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A Reimbursement Case Advocate, Meron Debru, informed her employer (The Lash Group Inc.) of her pregnancy and requested short-term disability leave for the birth of her child. Her doctor was concerned that Debru was suffering from postpartum depression and did not release her to return to work, and for nearly five months after her short-term disability ended, she was unable to work because of the postpartum depression, which is considered a disability related to childbirth and is protected by the Americans with Disability Act (ADA).

The company filled Debru’s position about three months into her leave and sent her a letter of termination, stating that she had exhausted her FMLA leave and because she had taken more than six months’ leave, which was not true. Debru protested to the human resources manager, and the company sent a new letter stating that she had exhausted her allowable FMLA leave, but that she could apply for other open positions with the company.

She was released to return to work by her physician and was forced to compete for vacant positions. After applying for three positions for which she was qualified, the company still had not hired her, and they once again formally terminated her.

The EEOC took on Debru’s case (EEOC v. The Lash Group) and won. They proved that the company had refused to provide a reasonable accommodation to an employee with postpartum depression and instead fired her because of her disability.

(To be clear, the ADA does not classify pregnancy as a disability under the ADA, but any pregnancy-related disabilities, such as postpartum depression, are considered disabilities for which employers must provide reasonable accommodation).

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Lessons Learned from EEOC v. The Lash Group

  • Employers must provide reasonable accommodation to women who experience pregnancy-related disabilities.
  • Reasonable accommodation can include the extension of unpaid leave or transferring the employee to a vacant position for which she is qualified.
  • Forcing an employee to try to find a new position within the company on her own does not meet an employer’s obligation to provide a reasonable accommodation.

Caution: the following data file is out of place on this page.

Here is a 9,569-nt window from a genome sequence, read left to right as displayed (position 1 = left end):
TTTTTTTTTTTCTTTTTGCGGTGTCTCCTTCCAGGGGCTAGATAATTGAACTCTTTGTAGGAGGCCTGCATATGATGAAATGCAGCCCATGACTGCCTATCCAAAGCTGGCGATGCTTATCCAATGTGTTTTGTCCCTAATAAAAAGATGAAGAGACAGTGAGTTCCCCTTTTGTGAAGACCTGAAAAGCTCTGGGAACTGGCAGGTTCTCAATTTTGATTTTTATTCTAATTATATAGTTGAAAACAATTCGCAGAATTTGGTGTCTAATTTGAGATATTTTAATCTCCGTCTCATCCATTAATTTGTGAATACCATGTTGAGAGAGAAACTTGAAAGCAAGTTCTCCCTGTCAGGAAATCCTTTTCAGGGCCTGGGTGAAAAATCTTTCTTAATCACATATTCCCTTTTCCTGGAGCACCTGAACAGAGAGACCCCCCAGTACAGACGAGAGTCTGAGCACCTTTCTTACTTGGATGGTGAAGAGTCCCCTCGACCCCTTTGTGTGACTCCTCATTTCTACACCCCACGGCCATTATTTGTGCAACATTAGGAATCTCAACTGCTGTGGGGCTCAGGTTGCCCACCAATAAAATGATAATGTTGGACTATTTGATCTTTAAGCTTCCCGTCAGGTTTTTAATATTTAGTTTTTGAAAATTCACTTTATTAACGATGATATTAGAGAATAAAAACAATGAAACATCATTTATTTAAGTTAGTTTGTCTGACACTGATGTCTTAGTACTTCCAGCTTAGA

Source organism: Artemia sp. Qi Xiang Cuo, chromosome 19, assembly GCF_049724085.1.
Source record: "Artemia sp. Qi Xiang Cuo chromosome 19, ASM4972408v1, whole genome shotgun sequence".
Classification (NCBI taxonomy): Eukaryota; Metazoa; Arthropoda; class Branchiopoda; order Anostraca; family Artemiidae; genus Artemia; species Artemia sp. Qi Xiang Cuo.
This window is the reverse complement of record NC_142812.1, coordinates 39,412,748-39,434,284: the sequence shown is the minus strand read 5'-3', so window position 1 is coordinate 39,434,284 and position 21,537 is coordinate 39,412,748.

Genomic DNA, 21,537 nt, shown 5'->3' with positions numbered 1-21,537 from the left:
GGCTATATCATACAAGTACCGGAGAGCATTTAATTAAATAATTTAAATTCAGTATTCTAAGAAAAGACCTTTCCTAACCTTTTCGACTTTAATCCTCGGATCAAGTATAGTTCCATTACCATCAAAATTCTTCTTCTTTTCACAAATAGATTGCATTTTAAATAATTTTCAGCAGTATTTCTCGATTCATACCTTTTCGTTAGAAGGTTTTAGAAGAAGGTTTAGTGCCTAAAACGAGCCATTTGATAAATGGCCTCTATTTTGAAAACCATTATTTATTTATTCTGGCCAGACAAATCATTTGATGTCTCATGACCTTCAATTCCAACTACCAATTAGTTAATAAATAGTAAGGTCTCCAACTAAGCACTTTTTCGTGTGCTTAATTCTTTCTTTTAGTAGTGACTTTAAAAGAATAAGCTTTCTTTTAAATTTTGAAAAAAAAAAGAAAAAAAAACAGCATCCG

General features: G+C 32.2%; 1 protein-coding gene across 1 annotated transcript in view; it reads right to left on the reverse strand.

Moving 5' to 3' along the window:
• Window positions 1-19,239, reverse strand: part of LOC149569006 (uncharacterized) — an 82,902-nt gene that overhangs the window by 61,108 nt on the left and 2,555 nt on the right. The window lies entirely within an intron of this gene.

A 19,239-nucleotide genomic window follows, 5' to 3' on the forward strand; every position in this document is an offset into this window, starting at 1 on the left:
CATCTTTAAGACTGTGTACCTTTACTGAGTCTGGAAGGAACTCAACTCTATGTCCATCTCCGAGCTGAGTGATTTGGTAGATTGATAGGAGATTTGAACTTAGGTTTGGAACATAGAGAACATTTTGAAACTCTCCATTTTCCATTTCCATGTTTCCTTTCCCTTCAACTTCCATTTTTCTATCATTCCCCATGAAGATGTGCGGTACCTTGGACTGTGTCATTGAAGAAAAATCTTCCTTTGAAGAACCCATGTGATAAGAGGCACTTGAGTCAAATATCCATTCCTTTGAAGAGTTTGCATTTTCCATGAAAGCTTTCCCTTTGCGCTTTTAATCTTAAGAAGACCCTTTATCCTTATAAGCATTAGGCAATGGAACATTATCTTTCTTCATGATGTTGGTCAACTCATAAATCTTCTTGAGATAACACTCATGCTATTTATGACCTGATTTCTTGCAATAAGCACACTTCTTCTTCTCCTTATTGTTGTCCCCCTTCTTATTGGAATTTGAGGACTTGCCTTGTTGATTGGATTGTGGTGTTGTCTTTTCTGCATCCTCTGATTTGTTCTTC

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Case Outcomes from EEOC v. The Lash Group

Monetary fine: $75,000

Employer must:

  • Provide reasonable accommodation going forward.
  • Revise its family and medical leave and short-term disability benefits policies and procedures to address reasonable accommodations.
  • Notify employees that they may be entitled to a reasonable accommodation (including unpaid leave) and how to request such an accommodation.
  • Provide training on the ADA and reasonable accommodations to human resources personnel, leave coordinators and managers.
  • Report to the EEOC on how it handles future reasonable accommodation requests.
  • Post a notice regarding the resolution of this lawsuit.

What is Postpartum Depression?

The symptoms of postpartum depression are more intense than the “baby blues” that many new mothers experience. Approximately 15% of all new mothers experience a more intense sort of “baby blues” known as postpartum depression whose symptoms may include:

  • Loss of appetite
  • Insomnia
  • Intense irritability and anger
  • Overwhelming fatigue
  • Loss of interest in sex
  • Lack of joy in life
  • Feelings of shame, guilt or inadequacy
  • Severe mood swings
  • Difficulty bonding with the baby
  • Withdrawal from family and friends
  • Thoughts of harming self or baby

Untreated, postpartum depression may last for many months or longer.